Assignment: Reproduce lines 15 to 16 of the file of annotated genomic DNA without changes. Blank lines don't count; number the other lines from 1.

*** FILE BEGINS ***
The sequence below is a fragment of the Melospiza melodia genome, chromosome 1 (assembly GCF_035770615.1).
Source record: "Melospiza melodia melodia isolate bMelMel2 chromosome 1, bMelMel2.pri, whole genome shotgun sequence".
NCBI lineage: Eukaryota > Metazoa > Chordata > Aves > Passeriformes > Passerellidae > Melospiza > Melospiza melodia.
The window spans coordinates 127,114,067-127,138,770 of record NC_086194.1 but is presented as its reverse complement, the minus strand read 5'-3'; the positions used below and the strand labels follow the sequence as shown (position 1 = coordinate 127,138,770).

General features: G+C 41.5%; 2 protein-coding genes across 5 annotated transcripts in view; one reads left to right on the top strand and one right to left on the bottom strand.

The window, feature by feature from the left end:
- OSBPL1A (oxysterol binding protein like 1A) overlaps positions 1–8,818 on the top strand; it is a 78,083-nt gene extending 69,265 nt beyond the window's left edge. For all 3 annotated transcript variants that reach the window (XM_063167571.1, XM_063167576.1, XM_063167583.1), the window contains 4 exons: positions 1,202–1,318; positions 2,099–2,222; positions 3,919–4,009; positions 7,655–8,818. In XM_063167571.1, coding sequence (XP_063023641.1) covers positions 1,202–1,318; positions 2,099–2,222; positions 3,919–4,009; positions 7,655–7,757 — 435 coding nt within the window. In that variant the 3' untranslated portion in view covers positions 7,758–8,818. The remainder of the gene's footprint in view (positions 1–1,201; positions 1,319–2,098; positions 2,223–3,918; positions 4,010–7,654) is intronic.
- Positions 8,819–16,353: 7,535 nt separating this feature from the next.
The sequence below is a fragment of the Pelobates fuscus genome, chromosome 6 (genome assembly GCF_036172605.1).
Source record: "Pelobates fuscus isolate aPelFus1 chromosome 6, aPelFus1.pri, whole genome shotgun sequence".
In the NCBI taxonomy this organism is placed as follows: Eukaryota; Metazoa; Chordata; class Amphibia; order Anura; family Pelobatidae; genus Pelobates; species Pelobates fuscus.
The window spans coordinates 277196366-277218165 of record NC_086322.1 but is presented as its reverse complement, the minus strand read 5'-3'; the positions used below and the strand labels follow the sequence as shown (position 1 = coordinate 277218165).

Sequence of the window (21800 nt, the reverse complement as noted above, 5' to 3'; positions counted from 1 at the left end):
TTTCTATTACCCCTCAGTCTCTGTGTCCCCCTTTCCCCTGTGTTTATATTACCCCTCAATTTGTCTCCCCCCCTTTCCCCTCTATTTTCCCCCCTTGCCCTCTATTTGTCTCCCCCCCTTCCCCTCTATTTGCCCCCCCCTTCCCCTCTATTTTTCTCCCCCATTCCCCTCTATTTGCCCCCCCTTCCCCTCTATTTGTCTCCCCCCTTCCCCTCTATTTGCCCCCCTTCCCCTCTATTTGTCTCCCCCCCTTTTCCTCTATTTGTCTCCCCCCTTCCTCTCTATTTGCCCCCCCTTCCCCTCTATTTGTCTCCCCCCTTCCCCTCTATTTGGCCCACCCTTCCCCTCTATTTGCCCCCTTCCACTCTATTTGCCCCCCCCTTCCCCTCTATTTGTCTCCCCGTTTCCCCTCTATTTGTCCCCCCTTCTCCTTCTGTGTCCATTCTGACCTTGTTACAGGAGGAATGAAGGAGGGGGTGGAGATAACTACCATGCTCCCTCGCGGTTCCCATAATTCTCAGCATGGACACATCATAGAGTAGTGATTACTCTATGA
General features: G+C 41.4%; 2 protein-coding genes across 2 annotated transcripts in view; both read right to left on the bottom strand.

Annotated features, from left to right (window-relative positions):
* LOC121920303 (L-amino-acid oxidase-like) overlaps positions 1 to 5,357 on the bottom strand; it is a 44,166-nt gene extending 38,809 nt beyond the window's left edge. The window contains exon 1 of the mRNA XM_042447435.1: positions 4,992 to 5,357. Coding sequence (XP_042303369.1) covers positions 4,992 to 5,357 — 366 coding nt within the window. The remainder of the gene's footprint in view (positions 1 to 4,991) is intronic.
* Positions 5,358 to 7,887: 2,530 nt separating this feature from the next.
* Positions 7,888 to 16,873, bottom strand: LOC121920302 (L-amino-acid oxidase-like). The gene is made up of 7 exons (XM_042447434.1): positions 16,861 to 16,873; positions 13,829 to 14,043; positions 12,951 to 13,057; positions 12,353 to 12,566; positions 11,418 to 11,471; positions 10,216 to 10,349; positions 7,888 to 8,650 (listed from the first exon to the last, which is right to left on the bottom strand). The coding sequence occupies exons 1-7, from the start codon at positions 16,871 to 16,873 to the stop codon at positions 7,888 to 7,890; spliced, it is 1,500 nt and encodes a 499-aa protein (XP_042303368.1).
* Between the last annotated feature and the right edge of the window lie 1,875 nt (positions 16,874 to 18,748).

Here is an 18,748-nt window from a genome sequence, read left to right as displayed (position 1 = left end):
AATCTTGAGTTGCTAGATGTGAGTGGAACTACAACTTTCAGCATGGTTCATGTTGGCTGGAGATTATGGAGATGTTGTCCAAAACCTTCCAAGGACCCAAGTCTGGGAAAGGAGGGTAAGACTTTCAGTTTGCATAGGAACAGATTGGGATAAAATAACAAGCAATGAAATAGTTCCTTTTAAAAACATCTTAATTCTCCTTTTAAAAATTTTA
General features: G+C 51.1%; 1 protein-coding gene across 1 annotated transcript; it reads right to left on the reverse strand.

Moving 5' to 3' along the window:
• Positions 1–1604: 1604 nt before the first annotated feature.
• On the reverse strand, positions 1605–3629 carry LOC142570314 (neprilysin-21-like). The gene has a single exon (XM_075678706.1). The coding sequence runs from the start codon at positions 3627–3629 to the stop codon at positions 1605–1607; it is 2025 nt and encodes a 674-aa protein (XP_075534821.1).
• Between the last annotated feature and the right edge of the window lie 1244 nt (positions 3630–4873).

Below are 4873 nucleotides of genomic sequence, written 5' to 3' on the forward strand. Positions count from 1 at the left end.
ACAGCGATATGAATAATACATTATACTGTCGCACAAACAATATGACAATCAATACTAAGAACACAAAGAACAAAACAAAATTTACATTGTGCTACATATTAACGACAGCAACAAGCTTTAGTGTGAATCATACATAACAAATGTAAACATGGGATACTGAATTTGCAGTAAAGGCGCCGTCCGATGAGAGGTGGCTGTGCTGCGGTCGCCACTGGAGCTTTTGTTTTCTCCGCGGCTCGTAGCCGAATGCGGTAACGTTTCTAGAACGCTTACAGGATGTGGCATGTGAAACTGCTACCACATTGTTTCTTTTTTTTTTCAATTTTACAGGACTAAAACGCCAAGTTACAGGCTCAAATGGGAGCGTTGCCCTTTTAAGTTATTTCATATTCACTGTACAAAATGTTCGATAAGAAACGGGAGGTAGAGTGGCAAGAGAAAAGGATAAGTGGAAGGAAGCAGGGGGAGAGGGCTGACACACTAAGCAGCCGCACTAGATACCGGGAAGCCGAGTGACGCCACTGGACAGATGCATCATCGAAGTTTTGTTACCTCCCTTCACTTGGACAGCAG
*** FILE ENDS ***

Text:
General features: G+C 41.4%; 2 protein-coding genes across 2 annotated transcripts in view; both read right to left on the bottom strand.

Annotated features, from left to right (window-relative positions):